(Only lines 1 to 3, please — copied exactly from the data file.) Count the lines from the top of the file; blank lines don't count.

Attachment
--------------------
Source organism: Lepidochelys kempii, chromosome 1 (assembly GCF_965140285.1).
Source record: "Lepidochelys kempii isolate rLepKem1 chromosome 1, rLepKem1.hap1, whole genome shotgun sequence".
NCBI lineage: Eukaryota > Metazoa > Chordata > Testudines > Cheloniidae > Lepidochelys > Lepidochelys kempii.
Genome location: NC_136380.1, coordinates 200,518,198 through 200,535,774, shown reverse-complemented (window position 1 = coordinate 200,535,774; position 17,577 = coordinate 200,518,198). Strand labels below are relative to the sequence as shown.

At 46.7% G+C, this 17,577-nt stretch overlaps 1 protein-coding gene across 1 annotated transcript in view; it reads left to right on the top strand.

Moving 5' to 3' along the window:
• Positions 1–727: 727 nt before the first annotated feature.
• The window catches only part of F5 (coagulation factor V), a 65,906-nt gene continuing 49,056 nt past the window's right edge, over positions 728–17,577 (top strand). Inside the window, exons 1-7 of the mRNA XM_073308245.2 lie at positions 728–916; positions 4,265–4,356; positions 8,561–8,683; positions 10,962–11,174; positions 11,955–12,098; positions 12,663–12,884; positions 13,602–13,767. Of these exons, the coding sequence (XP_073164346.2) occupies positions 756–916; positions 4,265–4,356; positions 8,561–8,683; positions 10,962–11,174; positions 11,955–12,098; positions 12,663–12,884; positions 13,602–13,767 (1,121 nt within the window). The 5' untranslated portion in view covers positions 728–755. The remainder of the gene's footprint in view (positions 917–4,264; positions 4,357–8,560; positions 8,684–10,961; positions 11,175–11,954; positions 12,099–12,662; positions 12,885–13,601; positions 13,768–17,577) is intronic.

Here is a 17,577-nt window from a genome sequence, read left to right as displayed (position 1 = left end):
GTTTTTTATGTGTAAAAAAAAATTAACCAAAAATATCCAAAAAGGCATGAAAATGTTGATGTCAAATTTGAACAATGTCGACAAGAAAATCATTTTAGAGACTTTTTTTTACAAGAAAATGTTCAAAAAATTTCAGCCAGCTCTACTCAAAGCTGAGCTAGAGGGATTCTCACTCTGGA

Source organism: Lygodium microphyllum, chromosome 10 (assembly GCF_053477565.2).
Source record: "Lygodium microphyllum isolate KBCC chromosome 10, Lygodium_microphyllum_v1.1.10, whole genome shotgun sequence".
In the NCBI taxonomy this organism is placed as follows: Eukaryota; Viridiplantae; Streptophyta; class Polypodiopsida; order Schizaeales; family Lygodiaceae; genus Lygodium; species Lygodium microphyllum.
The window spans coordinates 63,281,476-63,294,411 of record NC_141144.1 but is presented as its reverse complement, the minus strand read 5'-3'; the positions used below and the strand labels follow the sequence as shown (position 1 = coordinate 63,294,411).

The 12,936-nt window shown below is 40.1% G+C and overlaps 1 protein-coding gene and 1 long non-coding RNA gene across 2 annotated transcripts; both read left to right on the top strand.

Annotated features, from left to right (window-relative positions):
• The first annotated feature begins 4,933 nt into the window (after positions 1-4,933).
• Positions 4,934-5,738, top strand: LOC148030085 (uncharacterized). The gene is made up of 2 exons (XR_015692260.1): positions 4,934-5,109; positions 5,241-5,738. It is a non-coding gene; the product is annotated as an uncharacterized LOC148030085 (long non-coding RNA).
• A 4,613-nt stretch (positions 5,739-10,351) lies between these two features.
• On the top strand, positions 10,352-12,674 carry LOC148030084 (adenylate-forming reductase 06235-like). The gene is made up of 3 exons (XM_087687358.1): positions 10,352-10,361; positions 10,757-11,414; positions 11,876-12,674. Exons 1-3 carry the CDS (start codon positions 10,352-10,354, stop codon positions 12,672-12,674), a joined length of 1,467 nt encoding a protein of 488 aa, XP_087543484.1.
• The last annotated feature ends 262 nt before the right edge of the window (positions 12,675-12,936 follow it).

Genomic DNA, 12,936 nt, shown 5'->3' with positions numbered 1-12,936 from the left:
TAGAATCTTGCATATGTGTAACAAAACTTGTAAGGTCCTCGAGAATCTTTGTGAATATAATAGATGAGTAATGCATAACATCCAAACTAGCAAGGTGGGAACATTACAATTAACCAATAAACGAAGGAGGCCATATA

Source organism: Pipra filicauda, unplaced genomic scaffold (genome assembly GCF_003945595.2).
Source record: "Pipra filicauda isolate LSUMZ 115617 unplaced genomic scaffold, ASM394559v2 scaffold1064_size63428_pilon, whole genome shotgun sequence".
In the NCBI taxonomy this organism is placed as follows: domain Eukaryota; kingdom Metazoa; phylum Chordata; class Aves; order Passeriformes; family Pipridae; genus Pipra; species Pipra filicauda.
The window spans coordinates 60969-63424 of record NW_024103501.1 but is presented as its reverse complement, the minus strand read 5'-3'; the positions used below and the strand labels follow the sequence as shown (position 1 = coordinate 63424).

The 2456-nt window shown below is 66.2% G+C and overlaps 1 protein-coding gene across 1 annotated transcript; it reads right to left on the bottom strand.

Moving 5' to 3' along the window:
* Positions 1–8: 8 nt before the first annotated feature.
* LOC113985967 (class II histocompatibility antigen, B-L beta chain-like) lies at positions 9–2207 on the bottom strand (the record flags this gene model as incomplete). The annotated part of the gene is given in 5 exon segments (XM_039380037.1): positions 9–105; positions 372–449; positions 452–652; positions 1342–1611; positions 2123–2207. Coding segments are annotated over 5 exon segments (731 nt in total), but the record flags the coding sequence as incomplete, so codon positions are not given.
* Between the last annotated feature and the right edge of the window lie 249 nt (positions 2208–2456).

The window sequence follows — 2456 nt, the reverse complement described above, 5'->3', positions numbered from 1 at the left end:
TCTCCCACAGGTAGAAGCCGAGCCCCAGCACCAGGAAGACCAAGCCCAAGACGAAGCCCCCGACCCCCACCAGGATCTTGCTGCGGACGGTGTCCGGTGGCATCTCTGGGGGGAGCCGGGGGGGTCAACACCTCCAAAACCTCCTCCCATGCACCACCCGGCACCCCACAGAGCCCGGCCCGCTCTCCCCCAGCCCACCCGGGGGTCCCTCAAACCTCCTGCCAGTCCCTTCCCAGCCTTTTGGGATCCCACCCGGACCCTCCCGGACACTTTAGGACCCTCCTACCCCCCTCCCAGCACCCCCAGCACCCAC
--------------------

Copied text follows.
Source organism: Lepidochelys kempii, chromosome 1 (assembly GCF_965140285.1).
Source record: "Lepidochelys kempii isolate rLepKem1 chromosome 1, rLepKem1.hap1, whole genome shotgun sequence".
NCBI lineage: Eukaryota > Metazoa > Chordata > Testudines > Cheloniidae > Lepidochelys > Lepidochelys kempii.